Establishment and provision of community-based services: provide professional and lay support within the home environment; establish recreational, cultural and sports activities to divert young people from substance abuse.” (DR7: page 24)

Comprehensive prevention programmes: implementation of universal and targeted programmes, such as those covering life skills. Multiple approaches to prevention across different disciplines, e.g. youth development programmes, sport and skills development.” (DR15: page 86)

Management blanket clauses

Blanket educational clauses that could be attributed to the management of FASD were contained in 10 of the 33 identified policy documents, namely (1) the National Integrated School Health Policy [82], (2) the Policy on Screening, Identification, Assessment and Support [83], (3) the National Integrated Early Childhood Development Policy [84], (4) the National Development Plan 2030 [85], (5) the Education White Paper 5 on Early Childhood Education [86], (6) the Special Needs Education: Building an Inclusive Education and Training System (Education White Paper 6) [87], (7) the National Child and Adolescent Mental Health Policy Guidelines [72], (8) the Guidelines for Responding to Learner Diversity in the Classroom [88], (9) the Guidelines to Ensure Quality Education and Support in Special Schools and Special School Resource Centres [89], and (10) the National Adolescent and Youth Health Policy [76]. Two of these clauses are represented below.

Five specific support provision areas are identified: Specialist support staff, assistive devices, specialised equipment and teaching and learning support materials, curriculum differentiation to meet the individual needs of learners.” (DR16: page 8)

Provide a stimulating environment to enhance the development of the child. Provide special classes in normal schools and special schools for intellectual children and adolescents.” (DR11: page 23)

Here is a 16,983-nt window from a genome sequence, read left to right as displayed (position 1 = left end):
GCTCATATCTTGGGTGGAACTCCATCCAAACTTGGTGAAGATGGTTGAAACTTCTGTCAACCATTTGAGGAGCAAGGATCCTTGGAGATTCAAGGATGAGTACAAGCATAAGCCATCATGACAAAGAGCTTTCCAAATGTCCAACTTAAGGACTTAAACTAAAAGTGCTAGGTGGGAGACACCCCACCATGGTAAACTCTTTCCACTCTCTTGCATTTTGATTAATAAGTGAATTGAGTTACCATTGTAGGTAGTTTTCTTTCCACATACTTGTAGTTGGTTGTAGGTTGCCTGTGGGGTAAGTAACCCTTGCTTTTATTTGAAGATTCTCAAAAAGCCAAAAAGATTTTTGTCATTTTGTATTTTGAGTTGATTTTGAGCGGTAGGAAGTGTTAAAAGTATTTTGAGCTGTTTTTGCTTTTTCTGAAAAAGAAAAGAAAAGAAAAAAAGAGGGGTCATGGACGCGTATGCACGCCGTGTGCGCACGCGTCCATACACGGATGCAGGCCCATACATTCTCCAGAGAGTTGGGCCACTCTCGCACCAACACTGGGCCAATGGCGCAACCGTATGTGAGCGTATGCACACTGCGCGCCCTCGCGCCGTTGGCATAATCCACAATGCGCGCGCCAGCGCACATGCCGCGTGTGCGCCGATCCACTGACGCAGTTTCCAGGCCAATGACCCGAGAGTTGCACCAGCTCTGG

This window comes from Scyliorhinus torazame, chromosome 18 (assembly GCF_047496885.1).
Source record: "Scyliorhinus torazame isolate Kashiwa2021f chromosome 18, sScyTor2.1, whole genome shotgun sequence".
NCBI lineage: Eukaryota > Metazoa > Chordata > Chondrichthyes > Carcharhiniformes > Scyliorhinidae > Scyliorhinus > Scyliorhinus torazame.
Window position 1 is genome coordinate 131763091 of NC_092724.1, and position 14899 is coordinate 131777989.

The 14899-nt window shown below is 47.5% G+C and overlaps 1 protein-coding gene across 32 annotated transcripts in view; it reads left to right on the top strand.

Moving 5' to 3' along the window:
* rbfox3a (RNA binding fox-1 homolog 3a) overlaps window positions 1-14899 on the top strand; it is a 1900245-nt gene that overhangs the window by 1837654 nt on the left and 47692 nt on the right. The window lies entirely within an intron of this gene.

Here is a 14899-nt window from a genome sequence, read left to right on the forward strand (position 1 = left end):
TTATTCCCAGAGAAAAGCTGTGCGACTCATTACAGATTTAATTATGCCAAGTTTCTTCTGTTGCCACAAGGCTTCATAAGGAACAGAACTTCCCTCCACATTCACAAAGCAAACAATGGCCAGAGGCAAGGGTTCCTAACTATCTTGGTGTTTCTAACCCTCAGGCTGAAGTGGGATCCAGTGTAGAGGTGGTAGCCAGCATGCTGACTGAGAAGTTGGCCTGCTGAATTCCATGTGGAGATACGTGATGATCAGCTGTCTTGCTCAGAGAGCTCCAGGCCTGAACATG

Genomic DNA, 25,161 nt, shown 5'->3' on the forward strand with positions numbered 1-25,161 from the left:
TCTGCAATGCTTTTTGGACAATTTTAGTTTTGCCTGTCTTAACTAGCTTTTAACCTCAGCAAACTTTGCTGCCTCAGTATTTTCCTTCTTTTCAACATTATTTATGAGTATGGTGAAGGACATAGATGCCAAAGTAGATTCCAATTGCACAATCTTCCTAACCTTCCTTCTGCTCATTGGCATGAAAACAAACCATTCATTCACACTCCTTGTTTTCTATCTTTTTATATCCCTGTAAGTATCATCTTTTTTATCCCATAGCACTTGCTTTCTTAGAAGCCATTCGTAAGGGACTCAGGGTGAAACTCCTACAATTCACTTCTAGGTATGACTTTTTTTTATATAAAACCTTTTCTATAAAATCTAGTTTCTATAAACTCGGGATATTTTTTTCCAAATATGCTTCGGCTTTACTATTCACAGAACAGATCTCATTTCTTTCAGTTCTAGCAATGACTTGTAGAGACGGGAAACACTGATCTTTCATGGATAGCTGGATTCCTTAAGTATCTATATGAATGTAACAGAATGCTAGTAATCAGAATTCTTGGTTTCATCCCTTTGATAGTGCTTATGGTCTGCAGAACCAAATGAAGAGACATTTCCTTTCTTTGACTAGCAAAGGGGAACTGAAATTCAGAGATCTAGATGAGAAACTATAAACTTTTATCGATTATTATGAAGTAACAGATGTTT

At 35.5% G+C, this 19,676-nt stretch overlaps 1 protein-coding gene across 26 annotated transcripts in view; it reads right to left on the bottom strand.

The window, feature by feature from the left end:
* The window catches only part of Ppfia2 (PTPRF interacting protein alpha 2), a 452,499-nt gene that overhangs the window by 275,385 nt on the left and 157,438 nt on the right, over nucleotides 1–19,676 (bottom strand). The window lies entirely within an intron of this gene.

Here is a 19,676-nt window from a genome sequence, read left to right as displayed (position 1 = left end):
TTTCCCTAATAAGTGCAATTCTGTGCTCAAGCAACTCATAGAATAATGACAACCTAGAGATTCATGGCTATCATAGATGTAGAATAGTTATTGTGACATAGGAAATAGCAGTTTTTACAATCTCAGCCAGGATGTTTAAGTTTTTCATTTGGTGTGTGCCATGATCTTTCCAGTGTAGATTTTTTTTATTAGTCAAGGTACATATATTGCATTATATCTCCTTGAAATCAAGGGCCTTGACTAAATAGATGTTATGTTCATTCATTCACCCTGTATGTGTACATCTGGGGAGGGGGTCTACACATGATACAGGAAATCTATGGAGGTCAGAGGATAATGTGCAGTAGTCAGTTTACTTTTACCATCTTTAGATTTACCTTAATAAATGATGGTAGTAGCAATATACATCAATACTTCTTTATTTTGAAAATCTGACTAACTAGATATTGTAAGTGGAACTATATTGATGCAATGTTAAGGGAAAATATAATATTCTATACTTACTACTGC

The Human Genetics Policy Guidelines for the Management and Prevention of Genetic Disorders, Birth Defects and Disabilities [70], the National Integrated Early Childhood Development Policy [84], and the National Development Plan 2030 [85] contained blanket clauses relating to the health management of FASD. The subsequent clauses exemplify this.

Screening and early detection of disability, diagnostic and therapeutic support service, 24-hour service and specialist support.” (DR2 page 22)

Nutrition intervention for pregnant women and young children. Ensure household food and nutrition security.” (DR30 page 30)

Social consideration blanket clauses attributed to the management of FASD were found in eight documents, including (1) the National Development Plan 2030, (2) National Disability Policy [90], (3) the National Child and Adolescent Mental Health Policy Guidelines [72], (4) the National Integrated Early Childhood Development Policy [84], (5) the Guidelines to Ensure Quality Education and Support in Special Schools and Special School Resource Centres [89], (6) the National Youth Policy [91], (7) the Special Needs Education: Building an Inclusive Education and Training System (Education white paper 6) [87], and (8) the Human Genetics Policy Guidelines for the Management and Prevention of Genetic Disorders, Birth Defects and Disabilities [70]. Illustrated are two of the clauses from the documents.

Strengthen youth service programmes and introduce new, community-based programmes to offer young people life-skills training, entrepreneurship training and opportunities to participate in community development programmes. Efforts to ensure relevant and accessible skills development programmes for people with disabilities, coupled with equal opportunities for their productive and gainful employment, must be prioritised.” (DR30: page 30)